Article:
Korea ‘dismantled’ by Spain in friendly
Spain routed Korea 6-1 in a friendly on Wednesday, leading some Korean football fans to wonder if the team is ready for the final round of regional qualifiers for the 2018 World Cup in Russia. Many were also pessimistic about the team’s performance once it actually gets to Russia, calling this most recent loss a “disaster.”
Spain, meanwhile, proved that it’s ready to claim its third straight European Championship title, making easy work of the Uli Stielike-led Taeguk Warriors. The continental tournament begins next week.
During the match Wednesday in Salzburg, Austria, Spanish forwards Manuel “Nolito” Agudo and Alvaro Morata combined four goals, three in the second half, to shatter Korea’s eight-game winning streak. Wednesday’s result is the most disappointing in terms of the goals conceded. The Korean side hasn’t given up six goals in two decades, since losing the Asian Cup quarterfinals match against Iran in 1996 by 6-2.
The Taeguk Warriors put up a solid showing against the Red Fury early in the first half. The defensive side steadily blocked Spain’s attempts to score and the offensive side did not shy away from attacking. Korea even came close to scoring the first goal of the match, with Nam Tae-hee cutting the pass from Spain in the midfield to find Son Heung-min in the seventh minute. Son’s kick off his left foot went wide.
Son’s shot attempt, however, was as close as the Korean national team came to scoring during the first half of the match.
But as Spain’s trademark Tiki-taka style of play came alive, in which a team focuses on maintaining possession for as long as possible, Korea began to crumble.
The first goal came in the 29th minute, when Manchester City’s David Silva curled in a brilliant 25-meter (82-foot) free kick from the top of the penalty box that left the Korean side paralyzed.
Spain added another goal only two minutes later when Korea’s goalie Kim Jin-hyeon fumbled the ball inside the penalty box, which Cesc Fabregas was able to exploit to collect an easy point.
The quick back-to-back goals threw Korea off its feet, and the team seemed unable to regain their composure for the rest of the match.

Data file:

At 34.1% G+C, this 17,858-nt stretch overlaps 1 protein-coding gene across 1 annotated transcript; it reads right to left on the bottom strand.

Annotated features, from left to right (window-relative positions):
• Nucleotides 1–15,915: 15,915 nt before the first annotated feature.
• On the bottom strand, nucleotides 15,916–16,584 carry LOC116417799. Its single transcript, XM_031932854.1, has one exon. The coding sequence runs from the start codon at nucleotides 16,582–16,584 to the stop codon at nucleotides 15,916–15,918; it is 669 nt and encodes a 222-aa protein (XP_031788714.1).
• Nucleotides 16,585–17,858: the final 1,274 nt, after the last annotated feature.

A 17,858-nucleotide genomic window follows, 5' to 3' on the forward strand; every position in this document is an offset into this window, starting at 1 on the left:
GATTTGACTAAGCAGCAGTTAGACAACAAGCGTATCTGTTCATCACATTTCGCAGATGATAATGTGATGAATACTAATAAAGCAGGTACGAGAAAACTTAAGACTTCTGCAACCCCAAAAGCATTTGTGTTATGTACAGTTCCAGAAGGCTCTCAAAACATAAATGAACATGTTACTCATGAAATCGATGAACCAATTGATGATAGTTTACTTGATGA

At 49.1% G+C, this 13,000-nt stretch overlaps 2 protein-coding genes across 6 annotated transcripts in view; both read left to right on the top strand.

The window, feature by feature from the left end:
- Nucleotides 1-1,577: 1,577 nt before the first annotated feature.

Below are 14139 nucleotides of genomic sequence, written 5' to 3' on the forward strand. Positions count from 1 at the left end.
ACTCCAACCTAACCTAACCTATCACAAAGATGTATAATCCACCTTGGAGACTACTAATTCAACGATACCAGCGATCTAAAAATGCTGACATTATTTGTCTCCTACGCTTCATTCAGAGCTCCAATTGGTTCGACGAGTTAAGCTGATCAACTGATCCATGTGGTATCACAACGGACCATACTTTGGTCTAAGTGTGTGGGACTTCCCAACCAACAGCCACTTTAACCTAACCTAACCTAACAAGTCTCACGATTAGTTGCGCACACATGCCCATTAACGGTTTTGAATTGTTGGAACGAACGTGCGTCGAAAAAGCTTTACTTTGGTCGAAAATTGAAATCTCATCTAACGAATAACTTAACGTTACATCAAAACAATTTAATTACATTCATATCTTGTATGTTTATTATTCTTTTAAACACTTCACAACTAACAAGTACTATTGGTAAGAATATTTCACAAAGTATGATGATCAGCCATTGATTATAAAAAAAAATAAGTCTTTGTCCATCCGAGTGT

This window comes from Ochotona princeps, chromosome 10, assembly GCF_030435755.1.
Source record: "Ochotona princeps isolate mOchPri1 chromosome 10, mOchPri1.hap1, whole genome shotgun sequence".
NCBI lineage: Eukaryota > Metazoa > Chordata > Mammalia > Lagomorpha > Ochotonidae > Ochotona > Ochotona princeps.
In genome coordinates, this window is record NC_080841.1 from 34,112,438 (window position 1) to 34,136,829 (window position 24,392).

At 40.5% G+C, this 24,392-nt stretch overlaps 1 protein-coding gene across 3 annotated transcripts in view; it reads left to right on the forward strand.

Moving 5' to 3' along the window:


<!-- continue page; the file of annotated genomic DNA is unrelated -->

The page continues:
Korea’s lone goal didn’t come until well into the game, when second-half substitute Ju Se-jong scored in the 82nd minute.
Throughout the entire match on Wednesday, the Koreans were out-possessed by the Spanish and could do nothing but run around the field chasing after the ball.
It was as much a defeat in stamina as in tactics, and European media didn’t shy away from criticizing the Korean team.
Diario AS, a Spanish daily sports newspaper, said the Spanish national team “went about dismantling an unsubstantial South Korean challenge.”
Marca, another Spanish sports daily, also said, “Spain was superior throughout and used the final 15 minutes of the first half and the first 10 minutes of the second half to stamp their authority on the affair. Only a late South Korean goal spoiled what otherwise would have been a perfect match from La Roja.”
Stielike wasn’t going to blame anyone but himself after the game.
“I have no problem with people saying that today’s result is my responsibility,” Stielike said after the match, according to Yonhap News Agency.
“Instead of talking about each player’s performance, our team in general was not good.”
Although Stielike attributes the loss to himself, the players begged to differ.
Team captain Ki Sung-yueng said it was the “players’ poor showing” that killed the Korean team.
“If we can’t overcome these kinds of mistakes, we won’t get a good result on the international stage,” he said according to Yonhap News Agency.
“In football, anyone can make mistakes, but we should try to reduce mistakes to become a better team.”
Ki, who’s considered the key playmaker for the team as the central midfielder, was not able to get off any notable plays, even though he played full time for the Korean team.
“Stielike took a risk by pulling up the defensive line all the way up to the midfield,” said Han Jun-hee, a sports commentator for KBS.
“His mistake was sticking to the same tactic even in the second half. There was no player that was up for the task to give directions to the players in the field.”
Wednesday’s defeat brought to mind the games before the 2002 World Cup. Korea’s team surprised the entire world by advancing to the semi-finals of that tournament, but it did so only after losing 5-0 to both France, in the Group Stage of 2001 FIFA Federations Cup, and the Czech Republic in a friendly several months later.
The national team was then managed by the much-hyped Guus Hiddink of the Netherlands, and the losses both disappointed and outraged the public.
Even though that team proved it was possible to come back from a big loss, the anger and disappointment rings true today.
“We’ve seen a similar incident with Hiddink in the past, but at least the team back then worked hard,” wrote one commenter on Naver Sports, a sports forum operated by Korea’s largest Internet portal Naver.
Yoo Sang-chul, a player during the matches in 2001-2 who now coaches for Ulsan University, cited the importance of the manager’s role moving forward.
“The manager must keep the players’ spirits up after such a devastating loss. Hiddink did just that.”
This defeat aside, the national team has performed decently since Stielike took charge 20 months ago. And some have said this latest loss had more to do with the timing, as Korea took on Spain just two days after landing in Europe, giving the team little time to adjust to the time zone and fully recover.
Korea’s team now needs to reflect on what went wrong Wednesday and make changes before the the next friendly against the Czech Republic, which is slated for June 5.
BY CHOI HYUNG-JO [firstname.lastname@example.org]